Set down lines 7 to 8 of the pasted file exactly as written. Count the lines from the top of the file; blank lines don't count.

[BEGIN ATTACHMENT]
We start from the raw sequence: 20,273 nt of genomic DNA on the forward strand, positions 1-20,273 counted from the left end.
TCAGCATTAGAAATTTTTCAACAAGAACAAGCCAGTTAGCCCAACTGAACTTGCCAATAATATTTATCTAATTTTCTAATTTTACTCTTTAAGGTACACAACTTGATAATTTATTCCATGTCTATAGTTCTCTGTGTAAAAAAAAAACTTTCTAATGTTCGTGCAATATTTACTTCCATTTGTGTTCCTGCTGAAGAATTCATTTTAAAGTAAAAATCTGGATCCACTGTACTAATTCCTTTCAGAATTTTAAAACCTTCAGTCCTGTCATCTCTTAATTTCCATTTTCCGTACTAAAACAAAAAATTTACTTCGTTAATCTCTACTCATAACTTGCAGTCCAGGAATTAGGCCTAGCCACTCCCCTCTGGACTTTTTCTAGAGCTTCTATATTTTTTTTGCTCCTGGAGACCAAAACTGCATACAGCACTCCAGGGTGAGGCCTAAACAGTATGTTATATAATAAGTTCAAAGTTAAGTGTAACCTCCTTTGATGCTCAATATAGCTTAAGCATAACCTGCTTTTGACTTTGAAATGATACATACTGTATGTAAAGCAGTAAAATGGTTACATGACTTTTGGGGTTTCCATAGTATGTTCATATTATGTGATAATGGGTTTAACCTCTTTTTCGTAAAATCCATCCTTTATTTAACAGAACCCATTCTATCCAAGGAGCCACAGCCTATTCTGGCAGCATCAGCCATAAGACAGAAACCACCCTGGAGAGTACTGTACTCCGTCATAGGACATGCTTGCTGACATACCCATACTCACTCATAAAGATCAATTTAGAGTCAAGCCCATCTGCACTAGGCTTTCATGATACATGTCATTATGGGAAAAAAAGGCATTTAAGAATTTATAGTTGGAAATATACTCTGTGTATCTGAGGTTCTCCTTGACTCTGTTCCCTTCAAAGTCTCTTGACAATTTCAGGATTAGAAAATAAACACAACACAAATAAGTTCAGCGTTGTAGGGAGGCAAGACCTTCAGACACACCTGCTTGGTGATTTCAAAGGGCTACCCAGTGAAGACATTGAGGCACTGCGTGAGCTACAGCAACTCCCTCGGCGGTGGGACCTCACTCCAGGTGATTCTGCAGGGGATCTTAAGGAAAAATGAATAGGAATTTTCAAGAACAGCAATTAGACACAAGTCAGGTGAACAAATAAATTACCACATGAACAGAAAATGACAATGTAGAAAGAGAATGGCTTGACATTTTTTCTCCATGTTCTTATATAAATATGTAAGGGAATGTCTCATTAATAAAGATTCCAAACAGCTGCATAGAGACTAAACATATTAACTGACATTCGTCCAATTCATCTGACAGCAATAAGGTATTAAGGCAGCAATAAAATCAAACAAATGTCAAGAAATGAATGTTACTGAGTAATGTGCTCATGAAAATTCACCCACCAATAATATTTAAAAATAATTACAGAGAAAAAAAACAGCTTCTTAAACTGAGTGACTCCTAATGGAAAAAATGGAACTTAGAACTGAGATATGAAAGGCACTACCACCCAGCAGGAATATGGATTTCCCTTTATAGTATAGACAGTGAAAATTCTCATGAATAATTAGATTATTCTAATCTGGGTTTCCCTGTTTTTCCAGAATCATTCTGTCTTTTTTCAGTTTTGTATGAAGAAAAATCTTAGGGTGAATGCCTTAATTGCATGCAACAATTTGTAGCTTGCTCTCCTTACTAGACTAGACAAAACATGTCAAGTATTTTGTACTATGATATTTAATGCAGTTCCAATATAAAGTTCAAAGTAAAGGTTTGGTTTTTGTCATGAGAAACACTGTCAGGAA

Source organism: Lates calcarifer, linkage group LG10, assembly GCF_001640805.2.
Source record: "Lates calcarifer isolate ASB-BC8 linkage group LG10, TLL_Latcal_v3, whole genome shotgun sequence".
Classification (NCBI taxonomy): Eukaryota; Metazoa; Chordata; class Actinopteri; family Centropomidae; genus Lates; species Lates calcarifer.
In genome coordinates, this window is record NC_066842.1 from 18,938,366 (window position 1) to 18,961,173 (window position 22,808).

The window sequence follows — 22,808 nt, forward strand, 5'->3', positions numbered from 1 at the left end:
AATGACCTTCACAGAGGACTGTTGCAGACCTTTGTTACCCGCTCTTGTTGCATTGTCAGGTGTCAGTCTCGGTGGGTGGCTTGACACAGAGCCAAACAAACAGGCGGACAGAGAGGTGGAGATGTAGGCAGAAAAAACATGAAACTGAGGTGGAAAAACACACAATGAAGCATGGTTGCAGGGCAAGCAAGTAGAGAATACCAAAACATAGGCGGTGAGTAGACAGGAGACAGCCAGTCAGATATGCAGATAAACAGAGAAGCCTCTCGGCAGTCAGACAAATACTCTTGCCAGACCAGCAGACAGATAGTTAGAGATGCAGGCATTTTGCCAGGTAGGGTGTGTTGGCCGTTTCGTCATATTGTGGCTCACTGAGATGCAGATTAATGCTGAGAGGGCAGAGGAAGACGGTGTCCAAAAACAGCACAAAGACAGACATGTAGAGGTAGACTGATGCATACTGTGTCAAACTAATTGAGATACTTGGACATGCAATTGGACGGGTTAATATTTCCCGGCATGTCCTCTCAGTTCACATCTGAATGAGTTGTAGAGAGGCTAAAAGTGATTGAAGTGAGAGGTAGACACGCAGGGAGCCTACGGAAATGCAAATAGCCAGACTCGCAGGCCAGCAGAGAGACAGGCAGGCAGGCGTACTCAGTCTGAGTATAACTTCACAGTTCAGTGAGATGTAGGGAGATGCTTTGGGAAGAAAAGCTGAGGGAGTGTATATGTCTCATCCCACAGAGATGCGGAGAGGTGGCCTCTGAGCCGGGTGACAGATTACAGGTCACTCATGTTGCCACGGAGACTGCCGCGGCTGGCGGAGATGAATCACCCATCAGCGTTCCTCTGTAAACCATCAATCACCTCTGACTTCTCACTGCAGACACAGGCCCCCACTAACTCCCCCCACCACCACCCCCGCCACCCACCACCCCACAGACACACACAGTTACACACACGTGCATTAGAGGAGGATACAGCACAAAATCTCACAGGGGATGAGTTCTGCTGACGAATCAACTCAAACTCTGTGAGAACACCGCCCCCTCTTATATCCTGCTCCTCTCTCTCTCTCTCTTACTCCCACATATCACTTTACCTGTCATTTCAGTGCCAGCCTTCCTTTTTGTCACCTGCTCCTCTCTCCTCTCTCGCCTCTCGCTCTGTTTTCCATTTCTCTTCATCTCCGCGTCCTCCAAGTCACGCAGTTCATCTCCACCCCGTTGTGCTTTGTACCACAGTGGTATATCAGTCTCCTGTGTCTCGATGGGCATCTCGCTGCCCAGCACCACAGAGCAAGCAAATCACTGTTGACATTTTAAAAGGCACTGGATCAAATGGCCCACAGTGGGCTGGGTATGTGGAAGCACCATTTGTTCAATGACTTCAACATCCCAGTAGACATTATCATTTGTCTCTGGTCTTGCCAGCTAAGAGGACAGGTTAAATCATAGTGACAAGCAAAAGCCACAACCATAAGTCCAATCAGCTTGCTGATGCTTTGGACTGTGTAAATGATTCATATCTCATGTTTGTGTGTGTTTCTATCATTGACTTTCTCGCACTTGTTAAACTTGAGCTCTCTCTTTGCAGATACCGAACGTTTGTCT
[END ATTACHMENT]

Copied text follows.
The window sequence follows — 22,808 nt, forward strand, 5'->3', positions numbered from 1 at the left end:
AATGACCTTCACAGAGGACTGTTGCAGACCTTTGTTACCCGCTCTTGTTGCATTGTCAGGTGTCAGTCTCGGTGGGTGGCTTGACACAGAGCCAAACAAACAGGCGGACAGAGAGGTGGAGATGTAGGCAGAAAAAACATGAAACTGAGGTGGAAAAACACACAATGAAGCATGGTTGCAGGGCAAGCAAGTAGAGAATACCAAAACATAGGCGGTGAGTAGACAGGAGACAGCCAGTCAGATATGCAGATAAACAGAGAAGCCTCTCGGCAGTCAGACAAATACTCTTGCCAGACCAGCAGACAGATAGTTAGAGATGCAGGCATTTTGCCAGGTAGGGTGTGTTGGCCGTTTCGTCATATTGTGGCTCACTGAGATGCAGATTAATGCTGAGAGGGCAGAGGAAGACGGTGTCCAAAAACAGCACAAAGACAGACATGTAGAGGTAGACTGATGCATACTGTGTCAAACTAATTGAGATACTTGGACATGCAATTGGACGGGTTAATATTTCCCGGCATGTCCTCTCAGTTCACATCTGAATGAGTTGTAGAGAGGCTAAAAGTGATTGAAGTGAGAGGTAGACACGCAGGGAGCCTACGGAAATGCAAATAGCCAGACTCGCAGGCCAGCAGAGAGACAGGCAGGCAGGCGTACTCAGTCTGAGTATAACTTCACAGTTCAGTGAGATGTAGGGAGATGCTTTGGGAAGAAAAGCTGAGGGAGTGTATATGTCTCATCCCACAGAGATGCGGAGAGGTGGCCTCTGAGCCGGGTGACAGATTACAGGTCACTCATGTTGCCACGGAGACTGCCGCGGCTGGCGGAGATGAATCACCCATCAGCGTTCCTCTGTAAACCATCAATCACCTCTGACTTCTCACTGCAGACACAGGCCCCCACTAACTCCCCCCACCACCACCCCCGCCACCCACCACCCCACAGACACACACAGTTACACACACGTGCATTAGAGGAGGATACAGCACAAAATCTCACAGGGGATGAGTTCTGCTGACGAATCAACTCAAACTCTGTGAGAACACCGCCCCCTCTTATATCCTGCTCCTCTCTCTCTCTCTCTTACTCCCACATATCACTTTACCTGTCATTTCAGTGCCAGCCTTCCTTTTTGTCACCTGCTCCTCTCTCCTCTCTCGCCTCTCGCTCTGTTTTCCATTTCTCTTCATCTCCGCGTCCTCCAAGTCACGCAGTTCATCTCCACCCCGTTGTGCTTTGTACCACAGTGGTATATCAGTCTCCTGTGTCTCGATGGGCATCTCGCTGCCCAGCACCACAGAGCAAGCAAATCACTGTTGACATTTTAAAAGGCACTGGATCAAATGGCCCACAGTGGGCTGGGTATGTGGAAGCACCATTTGTTCAATGACTTCAACATCCCAGTAGACATTATCATTTGTCTCTGGTCTTGCCAGCTAAGAGGACAGGTTAAATCATAGTGACAAGCAAAAGCCACAACCATAAGTCCAATCAGCTTGCTGATGCTTTGGACTGTGTAAATGATTCATATCTCATGTTTGTGTGTGTTTCTATCATTGACTTTCTCGCACTTGTTAAACTTGAGCTCTCTCTTTGCAGATACCGAACGTTTGTCT